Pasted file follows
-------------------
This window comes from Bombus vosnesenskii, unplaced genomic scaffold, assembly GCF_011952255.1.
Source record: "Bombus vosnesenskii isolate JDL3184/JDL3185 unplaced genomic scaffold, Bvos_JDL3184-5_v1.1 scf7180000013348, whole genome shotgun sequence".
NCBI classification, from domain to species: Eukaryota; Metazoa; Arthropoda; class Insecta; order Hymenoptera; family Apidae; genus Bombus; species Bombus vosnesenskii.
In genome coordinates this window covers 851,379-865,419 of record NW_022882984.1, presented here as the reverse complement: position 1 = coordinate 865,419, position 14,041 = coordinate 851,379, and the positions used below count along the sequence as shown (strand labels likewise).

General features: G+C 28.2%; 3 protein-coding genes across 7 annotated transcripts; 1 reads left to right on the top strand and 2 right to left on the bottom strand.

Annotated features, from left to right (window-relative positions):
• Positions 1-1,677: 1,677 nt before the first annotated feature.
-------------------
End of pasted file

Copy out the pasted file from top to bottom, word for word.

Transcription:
This window comes from Bombus vosnesenskii, unplaced genomic scaffold, assembly GCF_011952255.1.
Source record: "Bombus vosnesenskii isolate JDL3184/JDL3185 unplaced genomic scaffold, Bvos_JDL3184-5_v1.1 scf7180000013348, whole genome shotgun sequence".
NCBI classification, from domain to species: Eukaryota; Metazoa; Arthropoda; class Insecta; order Hymenoptera; family Apidae; genus Bombus; species Bombus vosnesenskii.
In genome coordinates this window covers 851,379-865,419 of record NW_022882984.1, presented here as the reverse complement: position 1 = coordinate 865,419, position 14,041 = coordinate 851,379, and the positions used below count along the sequence as shown (strand labels likewise).

General features: G+C 28.2%; 3 protein-coding genes across 7 annotated transcripts; 1 reads left to right on the top strand and 2 right to left on the bottom strand.

Annotated features, from left to right (window-relative positions):
• Positions 1-1,677: 1,677 nt before the first annotated feature.